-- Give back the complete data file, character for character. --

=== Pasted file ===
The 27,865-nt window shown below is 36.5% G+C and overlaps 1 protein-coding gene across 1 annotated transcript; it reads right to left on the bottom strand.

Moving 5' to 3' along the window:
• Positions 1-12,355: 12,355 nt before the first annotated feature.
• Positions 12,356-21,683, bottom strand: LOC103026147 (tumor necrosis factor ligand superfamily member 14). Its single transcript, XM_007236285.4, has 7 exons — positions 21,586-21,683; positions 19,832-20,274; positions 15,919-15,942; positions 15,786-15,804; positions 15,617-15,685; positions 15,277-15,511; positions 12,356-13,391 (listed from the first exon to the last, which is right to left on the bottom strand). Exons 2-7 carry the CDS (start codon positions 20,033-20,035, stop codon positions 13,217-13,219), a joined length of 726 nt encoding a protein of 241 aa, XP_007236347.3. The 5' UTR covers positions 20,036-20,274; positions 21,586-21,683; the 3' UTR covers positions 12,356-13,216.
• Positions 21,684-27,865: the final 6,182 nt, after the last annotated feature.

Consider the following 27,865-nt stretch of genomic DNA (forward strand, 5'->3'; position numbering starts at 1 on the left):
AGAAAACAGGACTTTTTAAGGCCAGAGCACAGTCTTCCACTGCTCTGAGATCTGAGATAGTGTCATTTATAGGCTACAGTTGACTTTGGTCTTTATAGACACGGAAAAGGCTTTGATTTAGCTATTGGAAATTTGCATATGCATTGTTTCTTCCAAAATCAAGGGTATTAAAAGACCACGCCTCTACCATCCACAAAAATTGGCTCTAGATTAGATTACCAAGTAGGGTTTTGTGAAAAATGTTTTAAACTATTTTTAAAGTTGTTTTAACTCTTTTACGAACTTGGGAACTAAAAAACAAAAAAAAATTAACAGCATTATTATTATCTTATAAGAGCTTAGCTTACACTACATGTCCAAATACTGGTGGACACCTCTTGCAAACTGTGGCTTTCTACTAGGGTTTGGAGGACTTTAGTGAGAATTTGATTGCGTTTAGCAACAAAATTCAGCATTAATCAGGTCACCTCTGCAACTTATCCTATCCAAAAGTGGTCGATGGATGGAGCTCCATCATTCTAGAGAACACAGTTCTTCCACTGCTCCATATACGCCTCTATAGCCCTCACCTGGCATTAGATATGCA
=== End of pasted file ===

The 27,865-nt window shown below is 36.5% G+C and overlaps 1 protein-coding gene across 1 annotated transcript; it reads right to left on the bottom strand.

Moving 5' to 3' along the window:
• Positions 1-12,355: 12,355 nt before the first annotated feature.
• Positions 12,356-21,683, bottom strand: LOC103026147 (tumor necrosis factor ligand superfamily member 14). Its single transcript, XM_007236285.4, has 7 exons — positions 21,586-21,683; positions 19,832-20,274; positions 15,919-15,942; positions 15,786-15,804; positions 15,617-15,685; positions 15,277-15,511; positions 12,356-13,391 (listed from the first exon to the last, which is right to left on the bottom strand). Exons 2-7 carry the CDS (start codon positions 20,033-20,035, stop codon positions 13,217-13,219), a joined length of 726 nt encoding a protein of 241 aa, XP_007236347.3. The 5' UTR covers positions 20,036-20,274; positions 21,586-21,683; the 3' UTR covers positions 12,356-13,216.
• Positions 21,684-27,865: the final 6,182 nt, after the last annotated feature.

Consider the following 27,865-nt stretch of genomic DNA (forward strand, 5'->3'; position numbering starts at 1 on the left):
AGAAAACAGGACTTTTTAAGGCCAGAGCACAGTCTTCCACTGCTCTGAGATCTGAGATAGTGTCATTTATAGGCTACAGTTGACTTTGGTCTTTATAGACACGGAAAAGGCTTTGATTTAGCTATTGGAAATTTGCATATGCATTGTTTCTTCCAAAATCAAGGGTATTAAAAGACCACGCCTCTACCATCCACAAAAATTGGCTCTAGATTAGATTACCAAGTAGGGTTTTGTGAAAAATGTTTTAAACTATTTTTAAAGTTGTTTTAACTCTTTTACGAACTTGGGAACTAAAAAACAAAAAAAAATTAACAGCATTATTATTATCTTATAAGAGCTTAGCTTACACTACATGTCCAAATACTGGTGGACACCTCTTGCAAACTGTGGCTTTCTACTAGGGTTTGGAGGACTTTAGTGAGAATTTGATTGCGTTTAGCAACAAAATTCAGCATTAATCAGGTCACCTCTGCAACTTATCCTATCCAAAAGTGGTCGATGGATGGAGCTCCATCATTCTAGAGAACACAGTTCTTCCACTGCTCCATATACGCCTCTATAGCCCTCACCTGGCATTAGATATGCA